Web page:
While a vaccine for COVID-19 could be a year or two away at the very least, many market participants have been pinning their hopes on an effective treatment in the meantime. In a best-case scenario, such a treatment could mitigate the worst outcomes in at-risk patients and potentially cure the disease in a majority of patients.
Many have put their hopes on remdesivir, a drug developed by Gilead (GILD -0.72%). And while Gilead's initial Chicago trial showed some promising data, it was far from a cure. While patients getting remdesivir took 11 days to leave the hospital versus 15 days for the control group, and the remdesivir group showed an 8% mortality rate versus 11% in the control group, infectious-disease expert Anthony Fauci said that, while promising, the data "has not reached statistical significance but the data needs to be further analyzed."
However, investors should know that remdesivir isn't the only game in town. One of the more promising alternatives could be synthetic antibodies derived from recovered patients. Antibodies are proteins created by the body's immune system to fend off threats, such as the coronavirus. In recent days, China reported a breakthrough on such an antibody treatment, but that data was only proven in a test tube, not humans.
However, researchers in Israel just made a new breakthrough on the antibody front that could be even more promising.
A monoclonal neutralizer
According to the Israel Defense Ministry, which made the statement on behalf of the Israel Institute for Biological Research, the IIBR has made a "breakthrough" in its own antibody treatment.
There are a few ways in which the Israeli breakthrough is unique relative to earlier antibody trials. First, it is a monoclonal antibody, meaning it was derived from a single recovered cell. Other antibody treatments have been polyclonal, or derived from two or more cells from different origins. According to The New York Times, this makes the Israeli antibody potentially more potent. Apparently, the antibody also contains an "exceptionally low proportion of harmful proteins," according to the Jerusalem Post. Most importantly, the institute has demonstrated the antibody's ability to neutralize the coronavirus "inside carriers' bodies," not just a test tube. However, it appears that the antibody has not yet been trialed in humans, according to The Guardian, so it's unclear on what basis the IIBR is making this claim.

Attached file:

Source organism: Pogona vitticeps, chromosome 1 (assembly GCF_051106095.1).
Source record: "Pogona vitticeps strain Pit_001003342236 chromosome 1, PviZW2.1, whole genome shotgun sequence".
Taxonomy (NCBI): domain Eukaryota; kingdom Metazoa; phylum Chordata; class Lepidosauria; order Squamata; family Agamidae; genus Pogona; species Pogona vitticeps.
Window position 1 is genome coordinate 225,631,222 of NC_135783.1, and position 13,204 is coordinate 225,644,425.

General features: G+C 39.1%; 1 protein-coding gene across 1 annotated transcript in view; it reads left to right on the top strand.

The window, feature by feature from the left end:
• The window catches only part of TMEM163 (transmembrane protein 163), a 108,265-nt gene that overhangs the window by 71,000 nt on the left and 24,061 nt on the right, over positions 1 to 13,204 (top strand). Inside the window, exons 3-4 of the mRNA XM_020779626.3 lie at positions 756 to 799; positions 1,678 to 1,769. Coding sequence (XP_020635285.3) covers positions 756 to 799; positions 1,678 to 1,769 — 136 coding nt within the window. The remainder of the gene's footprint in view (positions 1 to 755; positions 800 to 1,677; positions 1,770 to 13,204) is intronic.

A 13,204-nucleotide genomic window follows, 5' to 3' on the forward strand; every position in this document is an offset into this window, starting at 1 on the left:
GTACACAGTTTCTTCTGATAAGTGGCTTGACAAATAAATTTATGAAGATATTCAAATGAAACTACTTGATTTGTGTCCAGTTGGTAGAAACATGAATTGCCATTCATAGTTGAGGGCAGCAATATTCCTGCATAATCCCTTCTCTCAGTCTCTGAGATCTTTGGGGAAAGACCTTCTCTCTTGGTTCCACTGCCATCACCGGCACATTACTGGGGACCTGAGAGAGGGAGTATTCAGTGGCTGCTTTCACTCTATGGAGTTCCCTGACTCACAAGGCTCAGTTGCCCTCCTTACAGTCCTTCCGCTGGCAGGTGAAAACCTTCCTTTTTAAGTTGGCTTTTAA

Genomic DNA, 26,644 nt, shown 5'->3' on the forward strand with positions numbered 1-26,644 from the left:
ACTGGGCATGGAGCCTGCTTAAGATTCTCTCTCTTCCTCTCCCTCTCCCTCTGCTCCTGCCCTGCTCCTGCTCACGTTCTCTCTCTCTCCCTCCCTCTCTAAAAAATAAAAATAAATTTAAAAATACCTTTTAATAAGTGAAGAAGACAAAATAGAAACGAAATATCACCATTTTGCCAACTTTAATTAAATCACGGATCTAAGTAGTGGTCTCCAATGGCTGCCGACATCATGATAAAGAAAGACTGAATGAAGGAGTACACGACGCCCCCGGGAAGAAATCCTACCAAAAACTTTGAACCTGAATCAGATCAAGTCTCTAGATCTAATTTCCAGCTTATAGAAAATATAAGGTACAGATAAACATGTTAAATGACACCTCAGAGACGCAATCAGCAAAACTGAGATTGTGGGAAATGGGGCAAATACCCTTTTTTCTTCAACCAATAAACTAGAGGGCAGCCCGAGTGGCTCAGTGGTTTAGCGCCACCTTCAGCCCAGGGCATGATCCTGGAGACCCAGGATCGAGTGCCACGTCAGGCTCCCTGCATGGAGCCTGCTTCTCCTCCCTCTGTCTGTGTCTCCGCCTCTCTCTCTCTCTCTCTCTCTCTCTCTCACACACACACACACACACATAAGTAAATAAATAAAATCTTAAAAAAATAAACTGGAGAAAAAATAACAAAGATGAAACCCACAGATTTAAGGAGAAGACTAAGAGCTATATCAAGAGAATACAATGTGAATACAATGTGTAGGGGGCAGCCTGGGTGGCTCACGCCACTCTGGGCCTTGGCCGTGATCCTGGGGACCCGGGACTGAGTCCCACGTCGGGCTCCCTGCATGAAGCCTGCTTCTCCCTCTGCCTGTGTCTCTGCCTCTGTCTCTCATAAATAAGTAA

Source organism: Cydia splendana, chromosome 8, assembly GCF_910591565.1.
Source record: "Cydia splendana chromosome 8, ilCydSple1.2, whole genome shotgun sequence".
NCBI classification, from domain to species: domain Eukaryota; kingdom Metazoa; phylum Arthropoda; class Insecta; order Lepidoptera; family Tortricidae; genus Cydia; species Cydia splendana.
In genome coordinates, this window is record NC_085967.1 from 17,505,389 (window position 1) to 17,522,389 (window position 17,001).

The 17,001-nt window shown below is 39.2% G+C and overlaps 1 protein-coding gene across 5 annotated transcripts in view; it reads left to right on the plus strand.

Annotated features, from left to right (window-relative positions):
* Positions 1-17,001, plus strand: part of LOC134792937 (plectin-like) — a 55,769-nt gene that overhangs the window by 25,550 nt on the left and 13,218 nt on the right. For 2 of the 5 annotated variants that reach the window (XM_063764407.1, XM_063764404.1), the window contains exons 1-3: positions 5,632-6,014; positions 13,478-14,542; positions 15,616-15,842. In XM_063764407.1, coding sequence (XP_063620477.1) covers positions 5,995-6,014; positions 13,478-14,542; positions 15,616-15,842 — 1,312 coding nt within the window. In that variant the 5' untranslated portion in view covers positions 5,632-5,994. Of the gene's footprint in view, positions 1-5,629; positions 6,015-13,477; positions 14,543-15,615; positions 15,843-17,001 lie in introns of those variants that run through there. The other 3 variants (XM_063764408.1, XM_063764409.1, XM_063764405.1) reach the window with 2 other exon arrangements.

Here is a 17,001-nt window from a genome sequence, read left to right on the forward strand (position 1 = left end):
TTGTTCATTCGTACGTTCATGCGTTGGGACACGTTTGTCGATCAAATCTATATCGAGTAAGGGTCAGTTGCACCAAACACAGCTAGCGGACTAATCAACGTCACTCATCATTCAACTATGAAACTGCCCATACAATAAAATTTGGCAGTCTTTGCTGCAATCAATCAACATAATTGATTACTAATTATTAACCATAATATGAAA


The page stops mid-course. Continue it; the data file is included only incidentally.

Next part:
The IIBR is now working on securing a patent, before looking to test the antibody further and collaborate with international manufacturers to mass-produce the antibodies. That process could take longer, though obviously the Israeli authorities will be looking to speed that process up, with the defense ministry saying:
This is an important milestone, which will be followed by a series of complex tests and a process of regulatory approvals. ... This being said, the scientists at the institute believe that the nature of this breakthrough could lead to a shortening of the process, which could span over several months.
A promising development
Israel, like most other countries and leading pharmaceutical companies, is also working on a vaccine, which will ultimately need to be developed before the world economy can go back to how things were before. Nevertheless, if an effective treatment can neutralize the disease in a majority of patients and therefore mostly prevent worst-case outcomes, people may become less afraid of going out in public. That could mean more travel and leisure activities can commence to a greater extent than they are now.
Still, investors shouldn't get ahead of themselves by thinking this treatment is a panacea. After all, doctors still don't know if the antibodies will be widely effective in large numbers of humans with COVID-19. Even if they are, it will be several months before the antibody drug may be available. In addition, it's unclear whether people can become reinfected with coronavirus, even once they have antibodies. For instance, people need to get flu shots every year to ward off the seasonal flu, so it's possible the same may be true of COVID-19.
Still, this breakthrough is another promising sign that doctors are developing a better toolbox by the day against coronavirus. Investors should keep a close eye on the development of these antibody drugs. From the looks of it, they may become even more consequential to treating coronavirus than remdesivir, and could therefore offer a key to opening up more of the economy this summer and fall.